Congregants Choosing to Worship While Armed Post-Texas Attack

A memorial for the victims of the shooting at Sutherland Springs First Baptist Church includes 26 white chairs, each painted with a cross and and rose, is displayed in the church Sunday, Nov. 12, 2017, in Sutherland Springs, Texas. A man opened fire inside the church in the small South …
AP/Eric Gay
AWR HAWKINS

In the wake of the Texas church attack a Bible and a handgun have became the logical concealed carry combo for pastors and congregants throughout the country.

We have seen what happens when school teachers (Sandy Hook Elementary School), college students (Virginia Tech University), movie-goers (Aurora movie theater), and club patrons (Orlando Pulse), are unarmed, therefore defenseless. On November 5 we saw the horror wrought on unarmed individuals congregated in a church in Texas.

According to the Wall Street Journal, members of clergy and congregants alike are now choosing to bring their Bibles and their handguns to church, a way to feed the soul while being prepared to defend their lives. As Rt. Rev. Council Nedd II put on his robes to “offer Mass at his central Pennsylvania church,” he did so with the determination that he will carry a gun under his robe in the future.

Nedd said he does not believe guns belong in church but admitted that such a belief is now trumped by the reality that a bishop has “a responsibility to protect the flock.”

Prestonwood Baptist Church, which is located in Plano, Texas, reacted to the Sutherland Springs church attack by “[announcing] last week that it would be holding a free seminar on church security.” Although Prestonwood already has armed guards, the church’s pastor said he takes “comfort” in the knowledge that some congregants with concealed permits are carrying a gun as well.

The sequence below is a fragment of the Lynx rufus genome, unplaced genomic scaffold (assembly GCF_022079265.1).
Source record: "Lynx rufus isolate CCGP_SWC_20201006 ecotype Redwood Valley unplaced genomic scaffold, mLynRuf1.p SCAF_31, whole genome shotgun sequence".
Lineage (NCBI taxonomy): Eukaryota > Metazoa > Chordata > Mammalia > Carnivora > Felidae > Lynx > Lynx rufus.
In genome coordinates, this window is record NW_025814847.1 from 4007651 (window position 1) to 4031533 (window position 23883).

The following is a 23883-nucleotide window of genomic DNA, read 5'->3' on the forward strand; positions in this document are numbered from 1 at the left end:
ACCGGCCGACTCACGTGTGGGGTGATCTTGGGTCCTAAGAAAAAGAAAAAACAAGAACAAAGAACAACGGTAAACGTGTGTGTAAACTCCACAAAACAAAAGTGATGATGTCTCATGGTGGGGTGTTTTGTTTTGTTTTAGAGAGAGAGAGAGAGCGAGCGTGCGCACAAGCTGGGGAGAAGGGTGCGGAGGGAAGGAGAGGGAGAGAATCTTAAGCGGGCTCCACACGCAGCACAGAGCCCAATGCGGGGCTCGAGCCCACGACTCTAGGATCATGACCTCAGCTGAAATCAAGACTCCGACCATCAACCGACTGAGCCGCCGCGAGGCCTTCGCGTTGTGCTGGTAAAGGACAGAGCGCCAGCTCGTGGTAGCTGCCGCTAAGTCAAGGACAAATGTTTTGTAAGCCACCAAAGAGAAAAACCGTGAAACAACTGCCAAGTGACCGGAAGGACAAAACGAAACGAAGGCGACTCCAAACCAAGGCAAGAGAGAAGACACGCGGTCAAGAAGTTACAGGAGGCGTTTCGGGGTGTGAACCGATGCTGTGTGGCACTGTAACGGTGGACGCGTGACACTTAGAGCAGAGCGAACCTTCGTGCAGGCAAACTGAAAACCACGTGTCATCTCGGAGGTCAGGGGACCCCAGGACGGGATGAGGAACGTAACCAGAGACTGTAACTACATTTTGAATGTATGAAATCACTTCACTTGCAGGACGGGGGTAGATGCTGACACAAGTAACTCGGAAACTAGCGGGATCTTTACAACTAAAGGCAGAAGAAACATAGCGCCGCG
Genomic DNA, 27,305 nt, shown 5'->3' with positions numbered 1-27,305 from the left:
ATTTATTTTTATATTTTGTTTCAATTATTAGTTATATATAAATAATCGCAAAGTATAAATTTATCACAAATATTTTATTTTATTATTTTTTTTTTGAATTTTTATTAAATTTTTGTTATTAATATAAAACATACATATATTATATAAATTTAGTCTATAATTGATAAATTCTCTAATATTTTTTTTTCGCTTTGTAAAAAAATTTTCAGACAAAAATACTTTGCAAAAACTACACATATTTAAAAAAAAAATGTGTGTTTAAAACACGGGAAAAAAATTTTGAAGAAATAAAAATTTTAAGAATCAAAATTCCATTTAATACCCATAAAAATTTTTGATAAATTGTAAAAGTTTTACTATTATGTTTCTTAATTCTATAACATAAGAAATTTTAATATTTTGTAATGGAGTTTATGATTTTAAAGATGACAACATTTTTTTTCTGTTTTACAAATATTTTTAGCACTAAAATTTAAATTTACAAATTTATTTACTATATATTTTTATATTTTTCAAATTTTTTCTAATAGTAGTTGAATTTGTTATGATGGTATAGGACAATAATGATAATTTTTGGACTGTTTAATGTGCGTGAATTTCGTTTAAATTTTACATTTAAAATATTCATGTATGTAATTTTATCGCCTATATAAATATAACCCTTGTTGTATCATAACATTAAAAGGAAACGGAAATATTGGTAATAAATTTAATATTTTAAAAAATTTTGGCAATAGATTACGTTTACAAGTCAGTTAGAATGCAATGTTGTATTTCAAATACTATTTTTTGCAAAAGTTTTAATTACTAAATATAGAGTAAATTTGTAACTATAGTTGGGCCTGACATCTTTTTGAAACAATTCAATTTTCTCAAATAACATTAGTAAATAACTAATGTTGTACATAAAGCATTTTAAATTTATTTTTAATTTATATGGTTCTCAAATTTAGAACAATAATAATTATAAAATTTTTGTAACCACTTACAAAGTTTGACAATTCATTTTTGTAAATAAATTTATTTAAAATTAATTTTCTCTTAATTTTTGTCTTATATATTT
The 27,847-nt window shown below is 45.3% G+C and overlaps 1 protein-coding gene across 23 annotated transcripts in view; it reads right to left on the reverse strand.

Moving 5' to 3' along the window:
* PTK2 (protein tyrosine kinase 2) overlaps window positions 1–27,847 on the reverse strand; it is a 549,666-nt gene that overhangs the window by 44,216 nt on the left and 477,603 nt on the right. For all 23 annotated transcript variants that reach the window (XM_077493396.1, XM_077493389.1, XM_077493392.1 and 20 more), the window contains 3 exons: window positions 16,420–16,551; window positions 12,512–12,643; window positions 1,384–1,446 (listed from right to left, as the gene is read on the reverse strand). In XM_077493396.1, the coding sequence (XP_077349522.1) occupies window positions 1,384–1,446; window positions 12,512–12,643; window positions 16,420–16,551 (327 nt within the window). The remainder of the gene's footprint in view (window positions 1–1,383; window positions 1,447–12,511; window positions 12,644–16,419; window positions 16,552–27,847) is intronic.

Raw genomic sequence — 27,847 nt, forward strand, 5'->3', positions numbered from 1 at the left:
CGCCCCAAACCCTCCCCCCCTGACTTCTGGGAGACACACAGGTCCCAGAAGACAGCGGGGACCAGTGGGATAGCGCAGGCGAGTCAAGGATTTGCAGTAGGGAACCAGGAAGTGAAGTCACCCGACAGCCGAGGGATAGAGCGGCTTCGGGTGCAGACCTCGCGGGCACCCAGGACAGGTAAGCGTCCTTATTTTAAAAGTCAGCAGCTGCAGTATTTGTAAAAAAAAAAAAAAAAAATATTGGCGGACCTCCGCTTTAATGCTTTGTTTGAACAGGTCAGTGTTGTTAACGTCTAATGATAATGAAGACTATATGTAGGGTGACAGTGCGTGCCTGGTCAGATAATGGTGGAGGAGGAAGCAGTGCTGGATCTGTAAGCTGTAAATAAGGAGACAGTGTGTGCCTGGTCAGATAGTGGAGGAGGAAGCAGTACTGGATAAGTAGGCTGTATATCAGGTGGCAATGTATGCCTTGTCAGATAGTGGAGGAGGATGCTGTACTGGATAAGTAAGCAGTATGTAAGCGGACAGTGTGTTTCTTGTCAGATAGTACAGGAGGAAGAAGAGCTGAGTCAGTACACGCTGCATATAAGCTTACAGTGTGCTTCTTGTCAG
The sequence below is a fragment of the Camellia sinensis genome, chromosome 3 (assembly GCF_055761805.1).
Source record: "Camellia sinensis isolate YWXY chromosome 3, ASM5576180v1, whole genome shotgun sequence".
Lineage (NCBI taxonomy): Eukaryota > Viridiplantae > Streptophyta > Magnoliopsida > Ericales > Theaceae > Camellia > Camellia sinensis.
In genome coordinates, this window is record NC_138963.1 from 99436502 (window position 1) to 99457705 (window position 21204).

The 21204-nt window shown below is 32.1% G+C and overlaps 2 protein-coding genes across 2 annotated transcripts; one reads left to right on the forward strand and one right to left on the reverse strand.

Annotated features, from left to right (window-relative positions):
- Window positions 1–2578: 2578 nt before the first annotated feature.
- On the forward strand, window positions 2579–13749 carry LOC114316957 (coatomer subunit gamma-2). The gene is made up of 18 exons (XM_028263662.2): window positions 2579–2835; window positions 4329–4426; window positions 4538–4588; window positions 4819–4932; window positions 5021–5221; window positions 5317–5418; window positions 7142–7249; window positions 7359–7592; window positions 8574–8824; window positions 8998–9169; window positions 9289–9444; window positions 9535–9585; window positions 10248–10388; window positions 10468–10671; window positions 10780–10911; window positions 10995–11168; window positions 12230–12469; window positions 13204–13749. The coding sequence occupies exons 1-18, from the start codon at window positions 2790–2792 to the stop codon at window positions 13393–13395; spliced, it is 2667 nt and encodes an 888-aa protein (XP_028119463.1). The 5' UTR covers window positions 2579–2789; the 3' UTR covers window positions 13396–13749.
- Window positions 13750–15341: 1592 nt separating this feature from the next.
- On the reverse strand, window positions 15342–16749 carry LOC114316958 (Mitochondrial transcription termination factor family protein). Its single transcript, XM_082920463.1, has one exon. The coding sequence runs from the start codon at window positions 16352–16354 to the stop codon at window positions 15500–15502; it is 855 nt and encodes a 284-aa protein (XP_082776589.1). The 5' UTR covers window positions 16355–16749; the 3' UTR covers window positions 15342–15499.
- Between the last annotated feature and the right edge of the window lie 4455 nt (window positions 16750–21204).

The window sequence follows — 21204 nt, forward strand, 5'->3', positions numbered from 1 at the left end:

Residents of towns within 15 or 30 miles of site of the Texas church attack talked of being concealed carry permit holders who either left their guns in cars or at home when they went to church. They made clear they will not be leaving their guns at home any more.

Mike Jordan, the father of one of the Texas church attack eyewitnesses, appeared on Fox News’ The Ingraham Angle two days after the attack occurred. He stressed that people had come to church unarmed, and were therefore defenseless when killer Devin Kelley struck. Jordan said, “A small town like this, you know, people show up to church, they disarm, leave their guns in the car, because you don’t expect something like this to happen.”

But it did happen, and the nation watched in horror.

Jordan observed, “If you have one person on the inside that is armed to return fire, it may not have stopped people from dying, but it would have … been a distraction, it would have got that guy’s attention.”

The bottom line is that Americans have shared a widespread reticence to carry their guns in churches, even in states where such carry is legal. But the Texas attack reminded us that evil can strike anywhere, even within the confines of a house of worship. Going forward, more congregants and clergy will be singing Amazing Grace while packing a Smith & Wesson under their suit coat or a Glock 9mm in their purse.

AWR Hawkins is the Second Amendment columnist for Breitbart News and host of Bullets with AWR Hawkins, a Breitbart News podcast. He is also the political analyst for Armed American Radio. Follow him on Twitter: @AWRHawkins. Reach him directly at awrhawkins@breitbart.com.

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